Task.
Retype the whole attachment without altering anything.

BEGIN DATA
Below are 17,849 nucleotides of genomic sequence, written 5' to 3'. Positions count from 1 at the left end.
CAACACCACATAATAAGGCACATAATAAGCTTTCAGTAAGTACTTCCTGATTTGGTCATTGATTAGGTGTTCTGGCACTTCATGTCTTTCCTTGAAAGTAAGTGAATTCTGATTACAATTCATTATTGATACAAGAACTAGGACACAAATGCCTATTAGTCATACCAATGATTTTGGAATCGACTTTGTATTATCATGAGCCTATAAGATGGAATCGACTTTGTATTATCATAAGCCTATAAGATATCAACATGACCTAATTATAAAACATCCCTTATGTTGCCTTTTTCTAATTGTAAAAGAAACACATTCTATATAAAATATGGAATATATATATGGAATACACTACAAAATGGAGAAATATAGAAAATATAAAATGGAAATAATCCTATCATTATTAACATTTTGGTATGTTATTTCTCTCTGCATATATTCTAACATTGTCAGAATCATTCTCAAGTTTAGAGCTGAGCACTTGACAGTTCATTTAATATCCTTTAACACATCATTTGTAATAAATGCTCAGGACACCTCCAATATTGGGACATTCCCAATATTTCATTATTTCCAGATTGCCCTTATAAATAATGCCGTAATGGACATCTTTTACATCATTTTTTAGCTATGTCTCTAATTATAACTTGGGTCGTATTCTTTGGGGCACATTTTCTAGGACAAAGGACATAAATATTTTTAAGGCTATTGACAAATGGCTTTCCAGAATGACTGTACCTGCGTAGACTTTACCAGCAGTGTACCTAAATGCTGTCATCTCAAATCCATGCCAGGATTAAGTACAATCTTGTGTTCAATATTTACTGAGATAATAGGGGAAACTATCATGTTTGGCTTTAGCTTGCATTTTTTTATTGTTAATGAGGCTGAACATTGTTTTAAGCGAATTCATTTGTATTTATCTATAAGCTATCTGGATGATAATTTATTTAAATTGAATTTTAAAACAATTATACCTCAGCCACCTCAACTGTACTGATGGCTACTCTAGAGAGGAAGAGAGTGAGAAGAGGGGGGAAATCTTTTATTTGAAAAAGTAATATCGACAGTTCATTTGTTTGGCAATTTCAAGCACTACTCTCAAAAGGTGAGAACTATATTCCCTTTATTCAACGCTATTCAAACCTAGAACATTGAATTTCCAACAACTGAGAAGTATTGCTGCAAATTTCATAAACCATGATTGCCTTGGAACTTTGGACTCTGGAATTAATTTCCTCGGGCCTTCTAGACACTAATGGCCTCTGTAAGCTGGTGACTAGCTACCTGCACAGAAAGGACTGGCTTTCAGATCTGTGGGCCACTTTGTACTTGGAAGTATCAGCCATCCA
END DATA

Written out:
Below are 17,849 nucleotides of genomic sequence, written 5' to 3'. Positions count from 1 at the left end.
CAACACCACATAATAAGGCACATAATAAGCTTTCAGTAAGTACTTCCTGATTTGGTCATTGATTAGGTGTTCTGGCACTTCATGTCTTTCCTTGAAAGTAAGTGAATTCTGATTACAATTCATTATTGATACAAGAACTAGGACACAAATGCCTATTAGTCATACCAATGATTTTGGAATCGACTTTGTATTATCATGAGCCTATAAGATGGAATCGACTTTGTATTATCATAAGCCTATAAGATATCAACATGACCTAATTATAAAACATCCCTTATGTTGCCTTTTTCTAATTGTAAAAGAAACACATTCTATATAAAATATGGAATATATATATGGAATACACTACAAAATGGAGAAATATAGAAAATATAAAATGGAAATAATCCTATCATTATTAACATTTTGGTATGTTATTTCTCTCTGCATATATTCTAACATTGTCAGAATCATTCTCAAGTTTAGAGCTGAGCACTTGACAGTTCATTTAATATCCTTTAACACATCATTTGTAATAAATGCTCAGGACACCTCCAATATTGGGACATTCCCAATATTTCATTATTTCCAGATTGCCCTTATAAATAATGCCGTAATGGACATCTTTTACATCATTTTTTAGCTATGTCTCTAATTATAACTTGGGTCGTATTCTTTGGGGCACATTTTCTAGGACAAAGGACATAAATATTTTTAAGGCTATTGACAAATGGCTTTCCAGAATGACTGTACCTGCGTAGACTTTACCAGCAGTGTACCTAAATGCTGTCATCTCAAATCCATGCCAGGATTAAGTACAATCTTGTGTTCAATATTTACTGAGATAATAGGGGAAACTATCATGTTTGGCTTTAGCTTGCATTTTTTTATTGTTAATGAGGCTGAACATTGTTTTAAGCGAATTCATTTGTATTTATCTATAAGCTATCTGGATGATAATTTATTTAAATTGAATTTTAAAACAATTATACCTCAGCCACCTCAACTGTACTGATGGCTACTCTAGAGAGGAAGAGAGTGAGAAGAGGGGGGAAATCTTTTATTTGAAAAAGTAATATCGACAGTTCATTTGTTTGGCAATTTCAAGCACTACTCTCAAAAGGTGAGAACTATATTCCCTTTATTCAACGCTATTCAAACCTAGAACATTGAATTTCCAACAACTGAGAAGTATTGCTGCAAATTTCATAAACCATGATTGCCTTGGAACTTTGGACTCTGGAATTAATTTCCTCGGGCCTTCTAGACACTAATGGCCTCTGTAAGCTGGTGACTAGCTACCTGCACAGAAAGGACTGGCTTTCAGATCTGTGGGCCACTTTGTACTTGGAAGTATCAGCCATCCA